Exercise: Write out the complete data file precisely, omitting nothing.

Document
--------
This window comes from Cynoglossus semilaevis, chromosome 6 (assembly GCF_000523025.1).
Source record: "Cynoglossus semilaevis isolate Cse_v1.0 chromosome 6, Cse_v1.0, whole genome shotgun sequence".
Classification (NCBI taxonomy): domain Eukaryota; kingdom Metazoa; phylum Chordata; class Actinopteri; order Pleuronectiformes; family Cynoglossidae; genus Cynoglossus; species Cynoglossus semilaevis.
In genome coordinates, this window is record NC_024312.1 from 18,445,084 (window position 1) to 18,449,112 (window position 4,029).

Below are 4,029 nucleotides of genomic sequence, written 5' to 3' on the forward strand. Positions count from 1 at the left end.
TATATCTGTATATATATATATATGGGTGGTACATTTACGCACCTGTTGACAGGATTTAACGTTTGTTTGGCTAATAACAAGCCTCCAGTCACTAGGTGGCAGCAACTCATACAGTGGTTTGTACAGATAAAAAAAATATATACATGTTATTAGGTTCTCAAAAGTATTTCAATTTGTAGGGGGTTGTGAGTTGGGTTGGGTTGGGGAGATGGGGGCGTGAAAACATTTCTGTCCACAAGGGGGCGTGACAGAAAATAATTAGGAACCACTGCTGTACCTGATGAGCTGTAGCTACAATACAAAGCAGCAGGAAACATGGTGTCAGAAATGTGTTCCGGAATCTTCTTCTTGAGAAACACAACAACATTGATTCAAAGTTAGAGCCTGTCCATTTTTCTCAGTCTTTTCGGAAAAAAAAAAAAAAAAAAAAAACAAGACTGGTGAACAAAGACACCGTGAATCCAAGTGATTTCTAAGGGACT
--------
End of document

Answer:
This window comes from Cynoglossus semilaevis, chromosome 6 (assembly GCF_000523025.1).
Source record: "Cynoglossus semilaevis isolate Cse_v1.0 chromosome 6, Cse_v1.0, whole genome shotgun sequence".
Classification (NCBI taxonomy): domain Eukaryota; kingdom Metazoa; phylum Chordata; class Actinopteri; order Pleuronectiformes; family Cynoglossidae; genus Cynoglossus; species Cynoglossus semilaevis.
In genome coordinates, this window is record NC_024312.1 from 18,445,084 (window position 1) to 18,449,112 (window position 4,029).

Below are 4,029 nucleotides of genomic sequence, written 5' to 3' on the forward strand. Positions count from 1 at the left end.
TATATCTGTATATATATATATATGGGTGGTACATTTACGCACCTGTTGACAGGATTTAACGTTTGTTTGGCTAATAACAAGCCTCCAGTCACTAGGTGGCAGCAACTCATACAGTGGTTTGTACAGATAAAAAAAATATATACATGTTATTAGGTTCTCAAAAGTATTTCAATTTGTAGGGGGTTGTGAGTTGGGTTGGGTTGGGGAGATGGGGGCGTGAAAACATTTCTGTCCACAAGGGGGCGTGACAGAAAATAATTAGGAACCACTGCTGTACCTGATGAGCTGTAGCTACAATACAAAGCAGCAGGAAACATGGTGTCAGAAATGTGTTCCGGAATCTTCTTCTTGAGAAACACAACAACATTGATTCAAAGTTAGAGCCTGTCCATTTTTCTCAGTCTTTTCGGAAAAAAAAAAAAAAAAAAAAAACAAGACTGGTGAACAAAGACACCGTGAATCCAAGTGATTTCTAAGGGACT